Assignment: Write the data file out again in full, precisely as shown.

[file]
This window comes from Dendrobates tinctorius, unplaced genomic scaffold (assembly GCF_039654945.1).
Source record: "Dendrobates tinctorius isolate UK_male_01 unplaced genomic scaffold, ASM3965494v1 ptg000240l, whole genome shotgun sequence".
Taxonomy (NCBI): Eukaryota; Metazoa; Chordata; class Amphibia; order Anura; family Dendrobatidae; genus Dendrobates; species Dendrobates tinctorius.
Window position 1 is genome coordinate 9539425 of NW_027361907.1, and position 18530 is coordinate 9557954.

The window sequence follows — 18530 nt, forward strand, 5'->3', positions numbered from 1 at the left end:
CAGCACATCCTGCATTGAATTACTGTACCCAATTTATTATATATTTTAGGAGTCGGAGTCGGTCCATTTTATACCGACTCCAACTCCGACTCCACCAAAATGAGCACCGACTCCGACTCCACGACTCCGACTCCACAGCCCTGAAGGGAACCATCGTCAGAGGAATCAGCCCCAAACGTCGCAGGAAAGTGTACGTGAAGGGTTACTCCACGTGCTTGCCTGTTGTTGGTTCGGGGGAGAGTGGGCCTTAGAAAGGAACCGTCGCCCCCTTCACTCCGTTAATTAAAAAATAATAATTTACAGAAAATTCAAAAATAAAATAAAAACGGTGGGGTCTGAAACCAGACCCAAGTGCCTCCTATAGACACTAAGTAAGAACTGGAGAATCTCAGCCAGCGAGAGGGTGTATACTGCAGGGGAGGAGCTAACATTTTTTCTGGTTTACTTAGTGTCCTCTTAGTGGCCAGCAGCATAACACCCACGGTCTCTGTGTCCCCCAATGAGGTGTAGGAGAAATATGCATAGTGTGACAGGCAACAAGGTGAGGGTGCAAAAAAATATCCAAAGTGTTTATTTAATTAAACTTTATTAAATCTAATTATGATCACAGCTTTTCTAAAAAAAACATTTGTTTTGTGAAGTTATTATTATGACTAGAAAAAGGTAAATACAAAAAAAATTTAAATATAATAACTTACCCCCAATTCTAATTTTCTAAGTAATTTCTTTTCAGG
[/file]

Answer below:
This window comes from Dendrobates tinctorius, unplaced genomic scaffold (assembly GCF_039654945.1).
Source record: "Dendrobates tinctorius isolate UK_male_01 unplaced genomic scaffold, ASM3965494v1 ptg000240l, whole genome shotgun sequence".
Taxonomy (NCBI): Eukaryota; Metazoa; Chordata; class Amphibia; order Anura; family Dendrobatidae; genus Dendrobates; species Dendrobates tinctorius.
Window position 1 is genome coordinate 9539425 of NW_027361907.1, and position 18530 is coordinate 9557954.

The window sequence follows — 18530 nt, forward strand, 5'->3', positions numbered from 1 at the left end:
CAGCACATCCTGCATTGAATTACTGTACCCAATTTATTATATATTTTAGGAGTCGGAGTCGGTCCATTTTATACCGACTCCAACTCCGACTCCACCAAAATGAGCACCGACTCCGACTCCACGACTCCGACTCCACAGCCCTGAAGGGAACCATCGTCAGAGGAATCAGCCCCAAACGTCGCAGGAAAGTGTACGTGAAGGGTTACTCCACGTGCTTGCCTGTTGTTGGTTCGGGGGAGAGTGGGCCTTAGAAAGGAACCGTCGCCCCCTTCACTCCGTTAATTAAAAAATAATAATTTACAGAAAATTCAAAAATAAAATAAAAACGGTGGGGTCTGAAACCAGACCCAAGTGCCTCCTATAGACACTAAGTAAGAACTGGAGAATCTCAGCCAGCGAGAGGGTGTATACTGCAGGGGAGGAGCTAACATTTTTTCTGGTTTACTTAGTGTCCTCTTAGTGGCCAGCAGCATAACACCCACGGTCTCTGTGTCCCCCAATGAGGTGTAGGAGAAATATGCATAGTGTGACAGGCAACAAGGTGAGGGTGCAAAAAAATATCCAAAGTGTTTATTTAATTAAACTTTATTAAATCTAATTATGATCACAGCTTTTCTAAAAAAAACATTTGTTTTGTGAAGTTATTATTATGACTAGAAAAAGGTAAATACAAAAAAAATTTAAATATAATAACTTACCCCCAATTCTAATTTTCTAAGTAATTTCTTTTCAGG